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David Nussbaum Tells Us About His Role as Chief Executive of The Elders

Our alumni, David Nussbaum (MTh 1981), was appointed Chief Executive of The Elders in October 2016.  Founded by Nelson Mandela, The Elders is a group of about a dozen leading international figures committed to causes of peace, justice and human rights. Announcing David’s appointment, Kofi Annan (Chair of the Elders) described him as “a real leader in international development.”  David agreed to an interview about his new post

Tell us about your role at the Elders.

 

The Elders are independent global leaders, who offer their collective influence to advocate for peace and help address major causes of human suffering.  The first Chair was Archbishop Desmond Tutu, and the current Chair, who is my boss, is former UN Secretary-General, Kofi Annan.  Most Elders are former Presidents, Prime Ministers or Foreign Ministers from all around the world.  A year ago, I joined as Chief Executive to run the Secretariat, which supports The Elders’ work.  

 

I primarily relate with three key groups of people in the organisation: The Elders themselves, the members of the Advisory Council who are our main funders, and the Staff team.  I also deal with external bodies: government ministers, think tanks, business people, civil society leaders and the media.  A significant part of my role is to manage the network of relationships all this entails.  My 15 years in finance and manufacturing after New College also helps in that.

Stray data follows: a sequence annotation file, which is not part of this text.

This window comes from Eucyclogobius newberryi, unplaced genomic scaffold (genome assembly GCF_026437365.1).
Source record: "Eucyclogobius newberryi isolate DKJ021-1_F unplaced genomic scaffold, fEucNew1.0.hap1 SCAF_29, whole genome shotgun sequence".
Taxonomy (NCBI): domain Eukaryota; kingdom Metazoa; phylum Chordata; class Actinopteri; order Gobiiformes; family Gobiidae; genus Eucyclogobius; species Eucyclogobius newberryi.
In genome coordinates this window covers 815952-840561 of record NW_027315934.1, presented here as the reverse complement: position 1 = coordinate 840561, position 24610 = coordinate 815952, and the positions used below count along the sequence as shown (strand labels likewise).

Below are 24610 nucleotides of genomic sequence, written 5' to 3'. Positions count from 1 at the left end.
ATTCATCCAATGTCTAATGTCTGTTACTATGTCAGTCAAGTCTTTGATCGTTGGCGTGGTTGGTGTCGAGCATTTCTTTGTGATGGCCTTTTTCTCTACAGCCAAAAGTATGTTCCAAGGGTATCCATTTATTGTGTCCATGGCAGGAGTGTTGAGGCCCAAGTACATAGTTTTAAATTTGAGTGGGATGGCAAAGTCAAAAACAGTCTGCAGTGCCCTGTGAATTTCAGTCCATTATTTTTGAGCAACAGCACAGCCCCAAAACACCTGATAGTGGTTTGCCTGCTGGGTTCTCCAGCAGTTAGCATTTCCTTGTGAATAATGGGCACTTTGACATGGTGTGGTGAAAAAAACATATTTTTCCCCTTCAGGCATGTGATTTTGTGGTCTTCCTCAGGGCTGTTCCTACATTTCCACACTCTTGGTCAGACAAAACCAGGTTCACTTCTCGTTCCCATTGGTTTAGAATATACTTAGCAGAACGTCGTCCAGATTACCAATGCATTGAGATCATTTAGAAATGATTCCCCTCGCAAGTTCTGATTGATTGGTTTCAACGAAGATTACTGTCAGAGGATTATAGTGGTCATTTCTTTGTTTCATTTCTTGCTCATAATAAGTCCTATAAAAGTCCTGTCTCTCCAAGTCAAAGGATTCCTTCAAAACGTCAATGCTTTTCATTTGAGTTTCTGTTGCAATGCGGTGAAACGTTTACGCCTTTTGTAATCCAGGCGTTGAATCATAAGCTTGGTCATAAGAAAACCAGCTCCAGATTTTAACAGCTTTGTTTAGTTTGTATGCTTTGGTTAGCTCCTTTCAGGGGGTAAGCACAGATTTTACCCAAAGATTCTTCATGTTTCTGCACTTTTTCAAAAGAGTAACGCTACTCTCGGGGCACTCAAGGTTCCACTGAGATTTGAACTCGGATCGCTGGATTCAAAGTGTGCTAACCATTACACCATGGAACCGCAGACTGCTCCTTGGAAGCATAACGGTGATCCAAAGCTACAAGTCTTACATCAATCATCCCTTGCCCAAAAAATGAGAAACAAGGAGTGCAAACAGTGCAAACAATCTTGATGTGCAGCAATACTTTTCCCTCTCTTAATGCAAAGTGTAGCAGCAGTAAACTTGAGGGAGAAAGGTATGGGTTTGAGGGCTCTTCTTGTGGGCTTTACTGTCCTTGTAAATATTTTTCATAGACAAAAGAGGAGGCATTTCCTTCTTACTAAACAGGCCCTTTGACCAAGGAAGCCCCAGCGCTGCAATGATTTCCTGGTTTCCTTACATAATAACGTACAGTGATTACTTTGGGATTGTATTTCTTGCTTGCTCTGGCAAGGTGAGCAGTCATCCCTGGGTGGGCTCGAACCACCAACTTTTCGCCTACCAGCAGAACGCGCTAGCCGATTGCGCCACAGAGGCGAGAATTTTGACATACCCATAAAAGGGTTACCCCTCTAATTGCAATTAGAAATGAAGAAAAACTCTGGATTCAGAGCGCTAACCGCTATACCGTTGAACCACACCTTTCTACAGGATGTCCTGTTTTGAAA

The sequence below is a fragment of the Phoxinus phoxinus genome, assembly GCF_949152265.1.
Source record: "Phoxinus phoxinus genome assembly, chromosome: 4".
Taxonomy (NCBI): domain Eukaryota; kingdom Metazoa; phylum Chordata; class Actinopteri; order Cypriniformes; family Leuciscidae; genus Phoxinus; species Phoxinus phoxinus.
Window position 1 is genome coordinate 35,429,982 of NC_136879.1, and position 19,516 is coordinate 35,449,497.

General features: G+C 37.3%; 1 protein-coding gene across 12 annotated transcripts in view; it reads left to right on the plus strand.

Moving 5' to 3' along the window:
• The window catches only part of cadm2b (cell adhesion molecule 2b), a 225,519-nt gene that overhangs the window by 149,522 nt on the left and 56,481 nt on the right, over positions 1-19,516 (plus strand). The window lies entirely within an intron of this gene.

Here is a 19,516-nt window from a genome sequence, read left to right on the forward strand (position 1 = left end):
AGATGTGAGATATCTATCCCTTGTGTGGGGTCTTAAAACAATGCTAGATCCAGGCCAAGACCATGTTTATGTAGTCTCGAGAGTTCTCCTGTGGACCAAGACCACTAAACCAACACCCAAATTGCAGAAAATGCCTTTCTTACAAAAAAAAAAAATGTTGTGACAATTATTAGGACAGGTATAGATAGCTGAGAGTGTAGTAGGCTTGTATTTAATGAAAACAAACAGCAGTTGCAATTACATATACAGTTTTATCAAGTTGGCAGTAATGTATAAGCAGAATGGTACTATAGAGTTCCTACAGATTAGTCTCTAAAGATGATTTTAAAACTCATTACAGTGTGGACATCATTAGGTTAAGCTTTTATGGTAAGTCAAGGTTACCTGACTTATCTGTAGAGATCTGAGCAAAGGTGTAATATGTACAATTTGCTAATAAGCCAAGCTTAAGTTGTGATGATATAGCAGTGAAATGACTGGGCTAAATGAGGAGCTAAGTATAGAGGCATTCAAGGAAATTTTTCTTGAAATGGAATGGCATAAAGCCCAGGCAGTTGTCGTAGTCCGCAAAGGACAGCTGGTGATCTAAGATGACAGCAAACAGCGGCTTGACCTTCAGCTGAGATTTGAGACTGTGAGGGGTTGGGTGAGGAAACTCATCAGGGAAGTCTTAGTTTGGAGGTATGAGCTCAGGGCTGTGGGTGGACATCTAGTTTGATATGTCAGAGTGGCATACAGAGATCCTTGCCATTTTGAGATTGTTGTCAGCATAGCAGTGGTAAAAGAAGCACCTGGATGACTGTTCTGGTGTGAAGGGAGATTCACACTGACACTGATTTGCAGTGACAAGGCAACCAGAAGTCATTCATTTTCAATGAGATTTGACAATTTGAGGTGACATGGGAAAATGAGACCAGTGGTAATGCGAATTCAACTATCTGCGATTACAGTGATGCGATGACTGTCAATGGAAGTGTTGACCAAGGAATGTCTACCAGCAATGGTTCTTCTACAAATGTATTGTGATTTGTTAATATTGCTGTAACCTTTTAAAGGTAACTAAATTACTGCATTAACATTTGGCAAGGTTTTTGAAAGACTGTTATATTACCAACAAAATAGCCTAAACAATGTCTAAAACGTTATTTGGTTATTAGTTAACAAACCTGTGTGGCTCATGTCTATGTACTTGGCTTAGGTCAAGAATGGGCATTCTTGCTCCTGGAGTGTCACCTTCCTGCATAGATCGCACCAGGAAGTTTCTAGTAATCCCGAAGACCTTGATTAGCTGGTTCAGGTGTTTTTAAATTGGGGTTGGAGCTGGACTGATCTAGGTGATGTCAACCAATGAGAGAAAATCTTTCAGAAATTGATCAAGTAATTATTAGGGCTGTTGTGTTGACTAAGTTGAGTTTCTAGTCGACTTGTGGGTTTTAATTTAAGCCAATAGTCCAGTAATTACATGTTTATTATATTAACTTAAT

I lead the staff of the Secretariat in supporting the work of the Elders, and in suggesting what work they might do – though in the end, it’s their decision. Achieving consensus with a group of strongly opinionated people, who are used to getting their own way, and who don’t always agree with each other, is just one of the challenges of this role.

 

What attracted you to that role?

This role is unique – I don’t think there’s another organisation quite like The Elders, and that attracted me.  It builds on my previous roles as Financial Director of Oxfam, as CEO of Transparency International, and as CEO of WWF-UK – all of which moves were informed by my Christian faith.  I’m motivated by learning, and this role takes me into new territory.  Conflict and peace have long been a personal interest, but I’ve never had to engage directly with these issues in my job before.

 

Tell us about your time at New College?

New College provided a community of scholars to engage with, and teachers to guide my research.  My main thesis was on: “Augustine, Scripture and Power,” examining how Augustine used scripture, how he used power, and how his use of scripture changed as he became more powerful.  I’m not a fan of Augustine’s later theology, and as the late David Wright commented on one of my early pieces, it was “certainly not guilty of a pro-Augustine bias”.

 

I also came to Edinburgh to work voluntarily in a small Baptist church in the Craigmillar estate.  The estate was, at that time, regarded as one of the worst areas of urban deprivation in Western Europe.  I rented a council flat there, and learned what life really was like in that community.  I’m glad I still have some friends who grew up there. During that time, I became a prison visitor at Saughton jail, and regularly went to see Joe, the prisoner allocated to me . I kept in touch with him throughout his life after release, until - as he had asked - I spoke at his funeral.

 

Perhaps most significantly, I met my wife towards the end of my MTh year: she had come as a member of a small team of volunteers to work in the Craigmillar church for a year.  We married less than two years later, now over 34 years ago, and have four adult children.